(CNN) -- Somali leaders signed a deal to hold elections within 12 months and re-establish stability in the war-ravaged nation that has not had a functioning government for two decades.
The agreement includes a commitment to a new constitution and reforms to help establish governance in the nation, the United Nations said in a statement Tuesday.
It aims to hold polls for members of a federal parliament, local administrations and a president by August 20, according to the world body.
Before the election, the nation will ensure it has adopted a new constitution by July 1, the U.N. said.
The Horn of Africa nation has not had an effective government since dictator Mohamed Siad Barre was overthrown in 1991.
It has had a series of mostly nonfunctioning transitional governments, with the latest one battling Islamist insurgents for years over control of key parts of the nation.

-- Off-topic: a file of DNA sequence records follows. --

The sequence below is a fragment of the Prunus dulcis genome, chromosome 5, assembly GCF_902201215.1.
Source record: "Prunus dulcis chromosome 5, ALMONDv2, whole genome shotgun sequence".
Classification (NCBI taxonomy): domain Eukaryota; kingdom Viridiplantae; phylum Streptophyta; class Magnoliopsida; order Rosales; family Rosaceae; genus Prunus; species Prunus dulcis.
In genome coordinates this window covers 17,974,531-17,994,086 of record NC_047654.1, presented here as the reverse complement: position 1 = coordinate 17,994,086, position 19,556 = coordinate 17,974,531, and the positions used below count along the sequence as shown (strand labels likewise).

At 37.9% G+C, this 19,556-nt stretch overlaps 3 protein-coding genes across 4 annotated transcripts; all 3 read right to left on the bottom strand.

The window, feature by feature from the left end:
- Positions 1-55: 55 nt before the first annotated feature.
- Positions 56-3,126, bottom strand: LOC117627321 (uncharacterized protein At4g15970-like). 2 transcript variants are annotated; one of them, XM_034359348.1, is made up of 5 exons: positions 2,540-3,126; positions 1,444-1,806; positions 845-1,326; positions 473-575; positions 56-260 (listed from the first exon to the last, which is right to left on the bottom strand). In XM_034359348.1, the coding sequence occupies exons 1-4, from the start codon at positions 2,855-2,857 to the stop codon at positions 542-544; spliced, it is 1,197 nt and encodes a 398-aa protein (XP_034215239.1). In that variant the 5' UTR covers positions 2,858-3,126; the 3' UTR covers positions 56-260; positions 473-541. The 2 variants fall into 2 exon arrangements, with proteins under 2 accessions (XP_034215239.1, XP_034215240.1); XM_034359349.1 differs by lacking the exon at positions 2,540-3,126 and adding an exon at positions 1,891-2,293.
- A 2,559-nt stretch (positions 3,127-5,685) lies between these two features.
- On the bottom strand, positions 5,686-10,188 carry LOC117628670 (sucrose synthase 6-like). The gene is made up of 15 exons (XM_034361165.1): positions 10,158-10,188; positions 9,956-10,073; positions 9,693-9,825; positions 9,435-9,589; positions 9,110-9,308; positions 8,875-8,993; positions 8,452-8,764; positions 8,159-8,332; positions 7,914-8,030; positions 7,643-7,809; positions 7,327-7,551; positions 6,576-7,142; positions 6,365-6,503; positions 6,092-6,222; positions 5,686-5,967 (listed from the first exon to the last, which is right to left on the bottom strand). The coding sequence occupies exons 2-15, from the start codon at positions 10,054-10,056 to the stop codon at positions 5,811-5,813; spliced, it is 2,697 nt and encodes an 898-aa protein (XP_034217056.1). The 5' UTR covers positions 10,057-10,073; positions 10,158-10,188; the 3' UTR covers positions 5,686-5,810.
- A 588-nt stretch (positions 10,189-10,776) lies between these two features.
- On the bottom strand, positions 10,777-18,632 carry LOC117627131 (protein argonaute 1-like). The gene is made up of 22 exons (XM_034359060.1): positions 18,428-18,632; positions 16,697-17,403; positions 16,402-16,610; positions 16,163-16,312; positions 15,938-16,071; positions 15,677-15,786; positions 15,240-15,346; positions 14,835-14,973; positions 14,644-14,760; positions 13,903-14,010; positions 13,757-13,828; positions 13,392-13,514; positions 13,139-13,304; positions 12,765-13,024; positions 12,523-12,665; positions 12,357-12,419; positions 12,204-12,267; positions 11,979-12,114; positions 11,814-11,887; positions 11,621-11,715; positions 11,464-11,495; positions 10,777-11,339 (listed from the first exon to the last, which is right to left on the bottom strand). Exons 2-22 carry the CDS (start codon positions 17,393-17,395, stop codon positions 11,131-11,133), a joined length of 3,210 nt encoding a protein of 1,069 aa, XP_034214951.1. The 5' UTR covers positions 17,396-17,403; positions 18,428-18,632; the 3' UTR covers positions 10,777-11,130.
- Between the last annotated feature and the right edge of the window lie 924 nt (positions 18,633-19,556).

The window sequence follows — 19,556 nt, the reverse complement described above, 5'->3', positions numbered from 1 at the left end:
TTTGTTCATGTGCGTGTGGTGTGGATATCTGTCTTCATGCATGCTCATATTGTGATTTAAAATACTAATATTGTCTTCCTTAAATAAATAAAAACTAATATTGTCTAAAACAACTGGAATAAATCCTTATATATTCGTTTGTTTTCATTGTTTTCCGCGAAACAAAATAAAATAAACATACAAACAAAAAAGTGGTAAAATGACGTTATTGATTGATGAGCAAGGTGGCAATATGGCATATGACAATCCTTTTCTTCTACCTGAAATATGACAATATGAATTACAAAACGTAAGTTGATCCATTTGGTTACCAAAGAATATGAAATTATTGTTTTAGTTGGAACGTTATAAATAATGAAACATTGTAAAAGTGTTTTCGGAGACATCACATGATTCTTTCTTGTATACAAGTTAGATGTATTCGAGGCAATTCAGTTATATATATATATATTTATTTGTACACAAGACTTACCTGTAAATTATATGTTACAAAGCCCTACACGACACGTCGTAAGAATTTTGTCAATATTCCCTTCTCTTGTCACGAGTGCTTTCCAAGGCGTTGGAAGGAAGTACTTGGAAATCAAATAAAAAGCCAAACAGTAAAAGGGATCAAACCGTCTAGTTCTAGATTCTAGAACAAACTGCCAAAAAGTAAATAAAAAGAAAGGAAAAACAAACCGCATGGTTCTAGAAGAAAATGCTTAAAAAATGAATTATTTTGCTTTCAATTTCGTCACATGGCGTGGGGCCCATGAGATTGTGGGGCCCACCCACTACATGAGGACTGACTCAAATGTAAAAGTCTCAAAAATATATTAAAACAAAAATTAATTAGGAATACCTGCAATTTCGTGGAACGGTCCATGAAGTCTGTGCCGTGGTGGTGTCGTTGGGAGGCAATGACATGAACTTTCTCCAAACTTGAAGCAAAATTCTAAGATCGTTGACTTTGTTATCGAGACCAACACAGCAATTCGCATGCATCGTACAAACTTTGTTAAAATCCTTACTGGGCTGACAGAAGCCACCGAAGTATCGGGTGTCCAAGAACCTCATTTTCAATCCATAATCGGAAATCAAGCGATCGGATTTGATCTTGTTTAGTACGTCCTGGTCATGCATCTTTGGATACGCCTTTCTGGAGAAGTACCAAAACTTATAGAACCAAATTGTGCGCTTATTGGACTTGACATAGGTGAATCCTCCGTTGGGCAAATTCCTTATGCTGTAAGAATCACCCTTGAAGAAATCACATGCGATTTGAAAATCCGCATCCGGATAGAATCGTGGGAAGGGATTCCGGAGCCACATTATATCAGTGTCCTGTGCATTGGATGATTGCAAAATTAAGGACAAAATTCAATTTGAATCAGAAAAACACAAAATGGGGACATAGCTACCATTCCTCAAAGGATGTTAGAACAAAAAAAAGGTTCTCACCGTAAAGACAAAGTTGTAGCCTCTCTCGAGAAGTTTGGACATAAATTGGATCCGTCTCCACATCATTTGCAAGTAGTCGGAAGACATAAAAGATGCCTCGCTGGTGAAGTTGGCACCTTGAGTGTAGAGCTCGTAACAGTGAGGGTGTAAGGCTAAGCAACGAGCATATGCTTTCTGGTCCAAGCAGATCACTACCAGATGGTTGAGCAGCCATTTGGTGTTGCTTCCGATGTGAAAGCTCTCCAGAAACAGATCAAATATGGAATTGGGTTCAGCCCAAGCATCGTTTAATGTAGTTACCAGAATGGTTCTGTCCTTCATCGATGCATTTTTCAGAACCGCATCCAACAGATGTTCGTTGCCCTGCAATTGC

In addition to the instability, about 4 million Somalis need food aid after the worst drought in 60 years hit the nation, according to the U.N.
Nearly 3 million of those are in the south, most of which is under the control of Islamists. Aid cannot reach most of those in need because insurgents block international aid agencies from working in areas under their control.
The deal also calls for improved security nationwide and legislation to end rampant corruption in the nation.
Financial support from the international community will be based on "a result basis" and the implementation of the priority tasks, the United Nations said.